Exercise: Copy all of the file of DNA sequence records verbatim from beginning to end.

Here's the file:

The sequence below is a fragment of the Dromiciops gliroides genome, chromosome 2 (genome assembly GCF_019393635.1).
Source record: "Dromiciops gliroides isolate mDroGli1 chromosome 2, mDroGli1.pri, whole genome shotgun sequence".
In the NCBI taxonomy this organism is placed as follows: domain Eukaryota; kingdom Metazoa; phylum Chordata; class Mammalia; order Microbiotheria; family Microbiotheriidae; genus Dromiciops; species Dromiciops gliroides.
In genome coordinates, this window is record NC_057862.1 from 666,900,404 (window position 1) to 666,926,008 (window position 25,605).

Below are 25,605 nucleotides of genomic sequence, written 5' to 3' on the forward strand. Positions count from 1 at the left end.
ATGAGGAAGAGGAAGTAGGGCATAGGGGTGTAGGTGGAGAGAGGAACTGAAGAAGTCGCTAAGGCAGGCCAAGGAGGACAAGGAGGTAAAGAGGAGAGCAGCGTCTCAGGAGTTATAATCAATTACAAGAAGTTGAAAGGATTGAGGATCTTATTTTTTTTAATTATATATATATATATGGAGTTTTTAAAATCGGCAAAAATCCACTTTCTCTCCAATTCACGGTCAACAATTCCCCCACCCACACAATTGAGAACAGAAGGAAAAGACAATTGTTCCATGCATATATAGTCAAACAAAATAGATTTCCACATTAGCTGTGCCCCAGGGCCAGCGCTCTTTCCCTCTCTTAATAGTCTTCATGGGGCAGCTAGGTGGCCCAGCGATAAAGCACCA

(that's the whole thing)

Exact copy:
The sequence below is a fragment of the Dromiciops gliroides genome, chromosome 2 (genome assembly GCF_019393635.1).
Source record: "Dromiciops gliroides isolate mDroGli1 chromosome 2, mDroGli1.pri, whole genome shotgun sequence".
In the NCBI taxonomy this organism is placed as follows: domain Eukaryota; kingdom Metazoa; phylum Chordata; class Mammalia; order Microbiotheria; family Microbiotheriidae; genus Dromiciops; species Dromiciops gliroides.
In genome coordinates, this window is record NC_057862.1 from 666,900,404 (window position 1) to 666,926,008 (window position 25,605).

Below are 25,605 nucleotides of genomic sequence, written 5' to 3' on the forward strand. Positions count from 1 at the left end.
ATGAGGAAGAGGAAGTAGGGCATAGGGGTGTAGGTGGAGAGAGGAACTGAAGAAGTCGCTAAGGCAGGCCAAGGAGGACAAGGAGGTAAAGAGGAGAGCAGCGTCTCAGGAGTTATAATCAATTACAAGAAGTTGAAAGGATTGAGGATCTTATTTTTTTTAATTATATATATATATATGGAGTTTTTAAAATCGGCAAAAATCCACTTTCTCTCCAATTCACGGTCAACAATTCCCCCACCCACACAATTGAGAACAGAAGGAAAAGACAATTGTTCCATGCATATATAGTCAAACAAAATAGATTTCCACATTAGCTGTGCCCCAGGGCCAGCGCTCTTTCCCTCTCTTAATAGTCTTCATGGGGCAGCTAGGTGGCCCAGCGATAAAGCACCA